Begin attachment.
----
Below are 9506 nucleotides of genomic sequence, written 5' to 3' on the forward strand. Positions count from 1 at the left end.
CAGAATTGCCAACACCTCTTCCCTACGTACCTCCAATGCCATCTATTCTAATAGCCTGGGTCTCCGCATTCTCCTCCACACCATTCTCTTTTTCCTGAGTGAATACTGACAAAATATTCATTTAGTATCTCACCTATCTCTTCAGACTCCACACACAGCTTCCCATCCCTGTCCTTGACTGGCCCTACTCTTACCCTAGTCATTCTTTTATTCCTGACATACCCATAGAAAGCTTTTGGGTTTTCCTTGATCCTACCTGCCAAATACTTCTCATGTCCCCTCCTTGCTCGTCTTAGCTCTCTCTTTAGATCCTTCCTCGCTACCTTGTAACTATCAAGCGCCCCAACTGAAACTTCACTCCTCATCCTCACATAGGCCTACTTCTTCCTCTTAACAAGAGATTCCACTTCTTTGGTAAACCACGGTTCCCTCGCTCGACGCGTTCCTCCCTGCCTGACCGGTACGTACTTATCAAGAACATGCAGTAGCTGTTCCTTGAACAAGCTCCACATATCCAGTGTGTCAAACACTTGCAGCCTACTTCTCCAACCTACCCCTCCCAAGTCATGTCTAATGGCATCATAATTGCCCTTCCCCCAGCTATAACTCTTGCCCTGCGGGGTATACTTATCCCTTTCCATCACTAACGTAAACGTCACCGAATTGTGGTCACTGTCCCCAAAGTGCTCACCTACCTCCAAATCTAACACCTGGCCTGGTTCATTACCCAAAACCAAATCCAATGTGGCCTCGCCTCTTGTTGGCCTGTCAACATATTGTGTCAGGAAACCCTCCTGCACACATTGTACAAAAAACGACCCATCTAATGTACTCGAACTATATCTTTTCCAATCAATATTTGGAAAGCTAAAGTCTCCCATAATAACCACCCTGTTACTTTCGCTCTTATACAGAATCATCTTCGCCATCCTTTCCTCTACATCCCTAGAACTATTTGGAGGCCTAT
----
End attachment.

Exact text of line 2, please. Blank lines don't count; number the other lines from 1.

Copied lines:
CAGAATTGCCAACACCTCTTCCCTACGTACCTCCAATGCCATCTATTCTAATAGCCTGGGTCTCCGCATTCTCCTCCACACCATTCTCTTTTTCCTGAGTGAATACTGACAAAATATTCATTTAGTATCTCACCTATCTCTTCAGACTCCACACACAGCTTCCCATCCCTGTCCTTGACTGGCCCTACTCTTACCCTAGTCATTCTTTTATTCCTGACATACCCATAGAAAGCTTTTGGGTTTTCCTTGATCCTACCTGCCAAATACTTCTCATGTCCCCTCCTTGCTCGTCTTAGCTCTCTCTTTAGATCCTTCCTCGCTACCTTGTAACTATCAAGCGCCCCAACTGAAACTTCACTCCTCATCCTCACATAGGCCTACTTCTTCCTCTTAACAAGAGATTCCACTTCTTTGGTAAACCACGGTTCCCTCGCTCGACGCGTTCCTCCCTGCCTGACCGGTACGTACTTATCAAGAACATGCAGTAGCTGTTCCTTGAACAAGCTCCACATATCCAGTGTGTCAAACACTTGCAGCCTACTTCTCCAACCTACCCCTCCCAAGTCATGTCTAATGGCATCATAATTGCCCTTCCCCCAGCTATAACTCTTGCCCTGCGGGGTATACTTATCCCTTTCCATCACTAACGTAAACGTCACCGAATTGTGGTCACTGTCCCCAAAGTGCTCACCTACCTCCAAATCTAACACCTGGCCTGGTTCATTACCCAAAACCAAATCCAATGTGGCCTCGCCTCTTGTTGGCCTGTCAACATATTGTGTCAGGAAACCCTCCTGCACACATTGTACAAAAAACGACCCATCTAATGTACTCGAACTATATCTTTTCCAATCAATATTTGGAAAGCTAAAGTCTCCCATAATAACCACCCTGTTACTTTCGCTCTTATACAGAATCATCTTCGCCATCCTTTCCTCTACATCCCTAGAACTATTTGGAGGCCTAT